"The act of uniting a man and woman for life; wedlock; the legal union of a man and woman for life. Marriage is a contract both civil and religious, by which the parties engage to live together in mutual affection and fidelity, 'til death shall separate them. Marriage was instituted by God himself for the purpose of preventing the promiscuous intercourse of the sexes, for promoting domestic felicity, and for securing the maintenance and education of children."

For many years the State has required a "license" to get married. However, this is not lawfully required.

The definition for the word "license" from Black's Law Dictionary (sixth edition) states, in part:

"The permission by competent authority to do an act which, without such permission, would be illegal, a trespass, a tort, or otherwise not allowable."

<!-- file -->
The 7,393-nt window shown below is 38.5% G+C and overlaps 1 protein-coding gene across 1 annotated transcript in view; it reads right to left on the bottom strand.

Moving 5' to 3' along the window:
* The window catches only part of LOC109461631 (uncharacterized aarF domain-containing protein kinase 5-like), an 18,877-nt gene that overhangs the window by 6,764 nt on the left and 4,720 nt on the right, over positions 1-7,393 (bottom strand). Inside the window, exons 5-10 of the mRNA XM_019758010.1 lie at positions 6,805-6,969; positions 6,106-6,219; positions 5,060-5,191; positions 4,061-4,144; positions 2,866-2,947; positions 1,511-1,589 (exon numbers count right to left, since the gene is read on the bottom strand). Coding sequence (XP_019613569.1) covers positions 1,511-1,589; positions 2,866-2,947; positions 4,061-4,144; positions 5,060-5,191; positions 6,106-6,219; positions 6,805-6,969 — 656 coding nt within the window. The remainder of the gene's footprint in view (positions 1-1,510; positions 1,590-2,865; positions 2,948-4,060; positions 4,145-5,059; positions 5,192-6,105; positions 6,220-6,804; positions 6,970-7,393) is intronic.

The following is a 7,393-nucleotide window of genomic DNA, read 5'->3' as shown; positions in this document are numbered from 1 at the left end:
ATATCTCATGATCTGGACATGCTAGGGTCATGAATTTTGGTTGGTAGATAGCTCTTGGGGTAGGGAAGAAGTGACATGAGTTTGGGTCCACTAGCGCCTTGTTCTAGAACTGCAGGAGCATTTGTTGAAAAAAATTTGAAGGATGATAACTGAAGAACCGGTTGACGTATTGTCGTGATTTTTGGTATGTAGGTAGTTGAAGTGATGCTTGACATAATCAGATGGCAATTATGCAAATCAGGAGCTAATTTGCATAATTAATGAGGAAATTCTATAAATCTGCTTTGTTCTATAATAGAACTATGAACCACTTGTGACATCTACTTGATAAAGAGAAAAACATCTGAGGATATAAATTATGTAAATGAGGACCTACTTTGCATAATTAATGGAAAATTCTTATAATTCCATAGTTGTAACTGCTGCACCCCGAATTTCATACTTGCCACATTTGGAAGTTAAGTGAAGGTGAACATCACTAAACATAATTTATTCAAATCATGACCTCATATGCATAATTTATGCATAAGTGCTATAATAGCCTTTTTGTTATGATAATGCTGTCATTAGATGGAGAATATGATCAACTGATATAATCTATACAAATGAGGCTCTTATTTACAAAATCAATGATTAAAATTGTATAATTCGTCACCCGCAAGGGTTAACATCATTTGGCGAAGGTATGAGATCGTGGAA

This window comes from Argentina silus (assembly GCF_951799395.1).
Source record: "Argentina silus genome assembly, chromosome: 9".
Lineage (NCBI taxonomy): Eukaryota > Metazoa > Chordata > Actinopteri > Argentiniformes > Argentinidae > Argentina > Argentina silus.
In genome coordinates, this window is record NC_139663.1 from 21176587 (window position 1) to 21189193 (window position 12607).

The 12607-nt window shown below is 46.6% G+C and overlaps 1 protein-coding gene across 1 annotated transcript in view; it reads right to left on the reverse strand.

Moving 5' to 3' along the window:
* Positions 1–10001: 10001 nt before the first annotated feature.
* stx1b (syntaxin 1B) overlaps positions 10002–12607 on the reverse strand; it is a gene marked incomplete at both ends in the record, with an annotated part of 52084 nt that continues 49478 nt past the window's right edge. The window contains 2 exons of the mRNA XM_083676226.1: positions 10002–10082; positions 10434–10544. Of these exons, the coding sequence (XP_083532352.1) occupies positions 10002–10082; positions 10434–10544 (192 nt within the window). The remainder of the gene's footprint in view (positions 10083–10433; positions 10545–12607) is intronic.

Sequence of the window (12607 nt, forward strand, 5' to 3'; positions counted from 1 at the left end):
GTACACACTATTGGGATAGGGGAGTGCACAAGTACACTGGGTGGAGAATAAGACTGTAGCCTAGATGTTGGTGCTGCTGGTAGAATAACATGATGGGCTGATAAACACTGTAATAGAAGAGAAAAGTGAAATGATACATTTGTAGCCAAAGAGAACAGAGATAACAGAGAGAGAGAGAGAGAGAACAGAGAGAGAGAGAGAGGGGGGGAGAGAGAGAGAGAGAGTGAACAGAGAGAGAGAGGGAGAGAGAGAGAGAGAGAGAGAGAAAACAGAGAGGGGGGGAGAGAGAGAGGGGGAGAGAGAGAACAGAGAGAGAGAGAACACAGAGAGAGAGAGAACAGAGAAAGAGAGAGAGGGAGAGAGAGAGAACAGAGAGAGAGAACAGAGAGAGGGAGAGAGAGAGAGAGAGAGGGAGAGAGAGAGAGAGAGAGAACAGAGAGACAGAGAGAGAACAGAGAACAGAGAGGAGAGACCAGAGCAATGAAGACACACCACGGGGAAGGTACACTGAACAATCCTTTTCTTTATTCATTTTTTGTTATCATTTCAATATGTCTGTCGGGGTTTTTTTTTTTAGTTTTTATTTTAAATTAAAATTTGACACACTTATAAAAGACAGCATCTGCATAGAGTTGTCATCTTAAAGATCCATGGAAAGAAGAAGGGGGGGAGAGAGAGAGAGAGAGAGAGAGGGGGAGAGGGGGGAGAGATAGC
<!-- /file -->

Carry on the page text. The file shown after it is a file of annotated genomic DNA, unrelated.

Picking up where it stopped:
So, when one applies for a "license", he or she admits that they want to do something that is unlawful.

Of course the government is eager to give a "license" to do something that is a "right" because a natural person does not need government's permission to exercise a God-given and/or constitutionally protected right. A "license" converts a "right" into a "privilege" with the State being the superior party. A license is not a contract, but merely a privilege granted by the licensor (the State) to the licensee.

(Note that there is no definition given for "marriage license" in Noah Webster's 1828 Dictionary.)

In its June 26, 2013 decisions concerning "Proposition 8" and "DOMA", the Supreme Court of the United State again got it wrong, twice. California's "Proposition 8" Amendment to the State Constitution, which banned "gay marriages", was passed by the people and became part of the California Constitution in November 2008. Its validity was challenged in the State Courts, and in 2009 the California Supreme Court ruled the Amendment to be constitutional.